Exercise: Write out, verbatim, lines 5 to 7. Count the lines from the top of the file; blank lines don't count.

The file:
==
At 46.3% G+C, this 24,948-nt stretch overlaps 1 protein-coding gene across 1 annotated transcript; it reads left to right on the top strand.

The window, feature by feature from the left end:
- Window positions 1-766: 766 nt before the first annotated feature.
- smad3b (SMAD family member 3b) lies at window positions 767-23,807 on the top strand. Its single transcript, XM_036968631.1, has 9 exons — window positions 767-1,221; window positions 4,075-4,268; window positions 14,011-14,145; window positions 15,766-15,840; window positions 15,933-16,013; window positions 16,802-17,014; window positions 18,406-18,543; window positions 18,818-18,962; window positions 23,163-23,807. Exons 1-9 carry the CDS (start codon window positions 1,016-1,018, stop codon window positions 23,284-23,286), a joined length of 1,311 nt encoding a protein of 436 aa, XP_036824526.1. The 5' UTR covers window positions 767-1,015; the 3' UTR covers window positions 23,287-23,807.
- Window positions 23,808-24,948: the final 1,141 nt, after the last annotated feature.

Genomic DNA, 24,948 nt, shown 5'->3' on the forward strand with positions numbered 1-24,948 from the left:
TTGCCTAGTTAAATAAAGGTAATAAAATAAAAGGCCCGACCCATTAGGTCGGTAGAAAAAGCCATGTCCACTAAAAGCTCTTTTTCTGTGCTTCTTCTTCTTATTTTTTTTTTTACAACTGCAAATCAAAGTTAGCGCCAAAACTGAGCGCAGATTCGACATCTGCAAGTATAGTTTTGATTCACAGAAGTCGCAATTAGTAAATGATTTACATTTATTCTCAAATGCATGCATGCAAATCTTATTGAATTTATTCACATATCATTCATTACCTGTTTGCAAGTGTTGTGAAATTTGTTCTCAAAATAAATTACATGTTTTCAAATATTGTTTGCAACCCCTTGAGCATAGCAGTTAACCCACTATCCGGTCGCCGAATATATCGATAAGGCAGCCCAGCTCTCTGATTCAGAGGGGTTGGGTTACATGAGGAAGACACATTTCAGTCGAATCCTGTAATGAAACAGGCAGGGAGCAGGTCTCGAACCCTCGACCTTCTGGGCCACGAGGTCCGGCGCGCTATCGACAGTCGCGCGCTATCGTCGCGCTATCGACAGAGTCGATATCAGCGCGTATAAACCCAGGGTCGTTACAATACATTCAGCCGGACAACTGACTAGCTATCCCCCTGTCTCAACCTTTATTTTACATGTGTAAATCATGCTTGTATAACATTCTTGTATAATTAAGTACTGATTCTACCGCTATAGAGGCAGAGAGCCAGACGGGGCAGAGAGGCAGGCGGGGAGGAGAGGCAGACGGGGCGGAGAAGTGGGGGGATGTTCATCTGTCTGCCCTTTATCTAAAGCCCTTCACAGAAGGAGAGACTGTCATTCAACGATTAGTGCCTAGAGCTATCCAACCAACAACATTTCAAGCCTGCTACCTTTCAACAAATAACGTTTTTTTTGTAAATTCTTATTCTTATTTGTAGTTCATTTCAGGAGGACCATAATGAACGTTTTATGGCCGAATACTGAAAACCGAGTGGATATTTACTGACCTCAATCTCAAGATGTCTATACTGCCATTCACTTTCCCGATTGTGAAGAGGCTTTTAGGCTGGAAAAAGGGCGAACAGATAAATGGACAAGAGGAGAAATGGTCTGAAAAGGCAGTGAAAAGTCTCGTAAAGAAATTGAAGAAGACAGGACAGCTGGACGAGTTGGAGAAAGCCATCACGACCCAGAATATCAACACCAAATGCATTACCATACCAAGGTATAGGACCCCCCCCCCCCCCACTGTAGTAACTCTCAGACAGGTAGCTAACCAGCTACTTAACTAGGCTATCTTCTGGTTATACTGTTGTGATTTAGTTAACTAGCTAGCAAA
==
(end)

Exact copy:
- Window positions 23,808-24,948: the final 1,141 nt, after the last annotated feature.

Genomic DNA, 24,948 nt, shown 5'->3' on the forward strand with positions numbered 1-24,948 from the left:
TTGCCTAGTTAAATAAAGGTAATAAAATAAAAGGCCCGACCCATTAGGTCGGTAGAAAAAGCCATGTCCACTAAAAGCTCTTTTTCTGTGCTTCTTCTTCTTATTTTTTTTTTTACAACTGCAAATCAAAGTTAGCGCCAAAACTGAGCGCAGATTCGACATCTGCAAGTATAGTTTTGATTCACAGAAGTCGCAATTAGTAAATGATTTACATTTATTCTCAAATGCATGCATGCAAATCTTATTGAATTTATTCACATATCATTCATTACCTGTTTGCAAGTGTTGTGAAATTTGTTCTCAAAATAAATTACATGTTTTCAAATATTGTTTGCAACCCCTTGAGCATAGCAGTTAACCCACTATCCGGTCGCCGAATATATCGATAAGGCAGCCCAGCTCTCTGATTCAGAGGGGTTGGGTTACATGAGGAAGACACATTTCAGTCGAATCCTGTAATGAAACAGGCAGGGAGCAGGTCTCGAACCCTCGACCTTCTGGGCCACGAGGTCCGGCGCGCTATCGACAGTCGCGCGCTATCGTCGCGCTATCGACAGAGTCGATATCAGCGCGTATAAACCCAGGGTCGTTACAATACATTCAGCCGGACAACTGACTAGCTATCCCCCTGTCTCAACCTTTATTTTACATGTGTAAATCATGCTTGTATAACATTCTTGTATAATTAAGTACTGATTCTACCGCTATAGAGGCAGAGAGCCAGACGGGGCAGAGAGGCAGGCGGGGAGGAGAGGCAGACGGGGCGGAGAAGTGGGGGGATGTTCATCTGTCTGCCCTTTATCTAAAGCCCTTCACAGAAGGAGAGACTGTCATTCAACGATTAGTGCCTAGAGCTATCCAACCAACAACATTTCAAGCCTGCTACCTTTCAACAAATAACGTTTTTTTTGTAAATTCTTATTCTTATTTGTAGTTCATTTCAGGAGGACCATAATGAACGTTTTATGGCCGAATACTGAAAACCGAGTGGATATTTACTGACCTCAATCTCAAGATGTCTATACTGCCATTCACTTTCCCGATTGTGAAGAGGCTTTTAGGCTGGAAAAAGGGCGAACAGATAAATGGACAAGAGGAGAAATGGTCTGAAAAGGCAGTGAAAAGTCTCGTAAAGAAATTGAAGAAGACAGGACAGCTGGACGAGTTGGAGAAAGCCATCACGACCCAGAATATCAACACCAAATGCATTACCATACCAAGGTATAGGACCCCCCCCCCCCCCACTGTAGTAACTCTCAGACAGGTAGCTAACCAGCTACTTAACTAGGCTATCTTCTGGTTATACTGTTGTGATTTAGTTAACTAGCTAGCAAA